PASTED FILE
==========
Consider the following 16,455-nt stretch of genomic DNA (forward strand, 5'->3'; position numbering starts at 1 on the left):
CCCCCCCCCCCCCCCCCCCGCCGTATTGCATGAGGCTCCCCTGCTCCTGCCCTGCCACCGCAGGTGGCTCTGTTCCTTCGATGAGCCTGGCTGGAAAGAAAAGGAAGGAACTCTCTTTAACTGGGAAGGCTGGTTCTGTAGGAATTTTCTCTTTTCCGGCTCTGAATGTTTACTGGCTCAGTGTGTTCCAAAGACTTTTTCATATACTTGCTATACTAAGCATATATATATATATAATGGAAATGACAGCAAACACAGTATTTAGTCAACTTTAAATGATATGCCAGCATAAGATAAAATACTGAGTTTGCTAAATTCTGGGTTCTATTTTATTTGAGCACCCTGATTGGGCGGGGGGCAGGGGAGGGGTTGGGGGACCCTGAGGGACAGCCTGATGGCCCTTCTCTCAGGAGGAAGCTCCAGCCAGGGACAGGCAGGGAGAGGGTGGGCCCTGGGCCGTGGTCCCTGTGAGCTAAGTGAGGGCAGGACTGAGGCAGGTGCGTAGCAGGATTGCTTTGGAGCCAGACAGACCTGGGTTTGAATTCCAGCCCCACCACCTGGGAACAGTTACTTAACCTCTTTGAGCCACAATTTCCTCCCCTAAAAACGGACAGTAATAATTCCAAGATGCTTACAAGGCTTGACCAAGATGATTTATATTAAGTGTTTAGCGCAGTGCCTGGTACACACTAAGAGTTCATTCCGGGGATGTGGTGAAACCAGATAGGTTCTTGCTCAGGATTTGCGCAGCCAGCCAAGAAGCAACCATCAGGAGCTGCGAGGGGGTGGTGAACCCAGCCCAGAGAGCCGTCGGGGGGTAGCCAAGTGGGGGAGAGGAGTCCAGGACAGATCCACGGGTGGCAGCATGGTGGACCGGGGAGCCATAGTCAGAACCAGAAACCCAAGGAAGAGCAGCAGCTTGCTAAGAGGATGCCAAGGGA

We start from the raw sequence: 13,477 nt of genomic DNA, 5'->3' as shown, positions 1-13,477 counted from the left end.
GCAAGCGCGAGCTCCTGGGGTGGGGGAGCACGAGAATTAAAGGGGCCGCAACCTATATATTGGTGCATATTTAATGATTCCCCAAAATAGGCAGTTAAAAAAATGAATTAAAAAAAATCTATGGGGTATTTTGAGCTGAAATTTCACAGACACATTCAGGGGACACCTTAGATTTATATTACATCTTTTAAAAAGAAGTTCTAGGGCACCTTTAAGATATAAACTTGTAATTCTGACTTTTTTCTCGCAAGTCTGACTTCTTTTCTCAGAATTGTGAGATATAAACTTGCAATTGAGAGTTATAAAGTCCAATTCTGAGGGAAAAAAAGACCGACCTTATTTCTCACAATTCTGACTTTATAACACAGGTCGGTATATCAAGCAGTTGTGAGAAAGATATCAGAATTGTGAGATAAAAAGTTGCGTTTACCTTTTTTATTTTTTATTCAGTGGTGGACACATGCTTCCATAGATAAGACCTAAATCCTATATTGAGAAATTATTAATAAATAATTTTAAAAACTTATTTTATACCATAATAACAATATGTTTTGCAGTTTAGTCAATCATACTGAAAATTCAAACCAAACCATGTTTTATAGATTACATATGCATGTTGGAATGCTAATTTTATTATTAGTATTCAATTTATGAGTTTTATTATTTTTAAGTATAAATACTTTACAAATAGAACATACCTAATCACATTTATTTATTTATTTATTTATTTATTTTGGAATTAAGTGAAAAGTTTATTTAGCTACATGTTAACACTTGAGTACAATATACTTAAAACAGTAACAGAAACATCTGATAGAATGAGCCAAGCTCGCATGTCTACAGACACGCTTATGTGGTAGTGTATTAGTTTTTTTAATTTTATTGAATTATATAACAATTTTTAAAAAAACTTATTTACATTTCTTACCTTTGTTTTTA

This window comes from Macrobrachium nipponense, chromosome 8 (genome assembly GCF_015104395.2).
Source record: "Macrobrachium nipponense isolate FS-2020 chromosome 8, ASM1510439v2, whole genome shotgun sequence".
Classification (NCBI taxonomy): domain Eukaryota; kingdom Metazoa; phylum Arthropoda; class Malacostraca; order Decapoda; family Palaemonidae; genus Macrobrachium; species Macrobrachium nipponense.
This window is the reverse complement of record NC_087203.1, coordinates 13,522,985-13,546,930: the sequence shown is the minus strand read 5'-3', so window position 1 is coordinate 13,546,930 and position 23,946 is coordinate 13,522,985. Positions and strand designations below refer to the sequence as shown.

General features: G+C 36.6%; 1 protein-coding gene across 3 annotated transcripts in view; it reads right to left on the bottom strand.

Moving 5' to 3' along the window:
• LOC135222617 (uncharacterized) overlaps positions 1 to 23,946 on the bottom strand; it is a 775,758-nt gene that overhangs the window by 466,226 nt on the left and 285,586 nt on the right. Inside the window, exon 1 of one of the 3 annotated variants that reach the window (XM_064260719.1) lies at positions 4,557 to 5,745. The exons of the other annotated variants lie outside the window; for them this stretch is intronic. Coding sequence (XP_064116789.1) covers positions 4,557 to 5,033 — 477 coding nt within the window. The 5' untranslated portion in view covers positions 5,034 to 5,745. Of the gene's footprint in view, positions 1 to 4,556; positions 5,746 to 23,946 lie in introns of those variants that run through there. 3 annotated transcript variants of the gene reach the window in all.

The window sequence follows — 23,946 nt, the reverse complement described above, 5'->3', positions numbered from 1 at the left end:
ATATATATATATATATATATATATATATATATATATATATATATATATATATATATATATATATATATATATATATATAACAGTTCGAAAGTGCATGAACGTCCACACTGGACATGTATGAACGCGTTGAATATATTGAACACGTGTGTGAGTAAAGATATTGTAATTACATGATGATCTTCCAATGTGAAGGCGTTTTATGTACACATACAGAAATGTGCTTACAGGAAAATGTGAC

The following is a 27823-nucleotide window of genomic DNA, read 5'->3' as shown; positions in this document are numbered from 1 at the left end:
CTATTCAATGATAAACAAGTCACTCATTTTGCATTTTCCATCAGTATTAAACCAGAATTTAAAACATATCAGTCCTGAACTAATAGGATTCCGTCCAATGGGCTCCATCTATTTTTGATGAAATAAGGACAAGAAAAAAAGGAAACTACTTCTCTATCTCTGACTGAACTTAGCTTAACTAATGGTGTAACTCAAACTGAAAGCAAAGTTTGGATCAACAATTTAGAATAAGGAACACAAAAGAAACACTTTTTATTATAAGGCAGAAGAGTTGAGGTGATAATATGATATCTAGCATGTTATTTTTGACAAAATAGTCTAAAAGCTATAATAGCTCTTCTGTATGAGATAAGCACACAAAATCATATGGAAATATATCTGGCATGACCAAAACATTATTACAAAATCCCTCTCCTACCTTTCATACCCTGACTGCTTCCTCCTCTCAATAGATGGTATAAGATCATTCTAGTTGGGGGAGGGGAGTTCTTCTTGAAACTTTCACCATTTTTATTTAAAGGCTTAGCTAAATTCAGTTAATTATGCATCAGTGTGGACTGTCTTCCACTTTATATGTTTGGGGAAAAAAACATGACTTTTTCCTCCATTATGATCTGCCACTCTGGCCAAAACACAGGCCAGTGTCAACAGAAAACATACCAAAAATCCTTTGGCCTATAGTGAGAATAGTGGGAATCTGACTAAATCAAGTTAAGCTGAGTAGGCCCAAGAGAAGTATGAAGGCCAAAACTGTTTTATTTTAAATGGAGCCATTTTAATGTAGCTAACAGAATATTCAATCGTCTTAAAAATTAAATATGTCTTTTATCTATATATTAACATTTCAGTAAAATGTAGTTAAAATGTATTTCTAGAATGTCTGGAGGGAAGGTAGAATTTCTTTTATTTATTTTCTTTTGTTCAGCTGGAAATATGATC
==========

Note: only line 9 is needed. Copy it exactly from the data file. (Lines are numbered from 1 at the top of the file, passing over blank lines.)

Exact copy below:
General features: G+C 36.6%; 1 protein-coding gene across 3 annotated transcripts in view; it reads right to left on the bottom strand.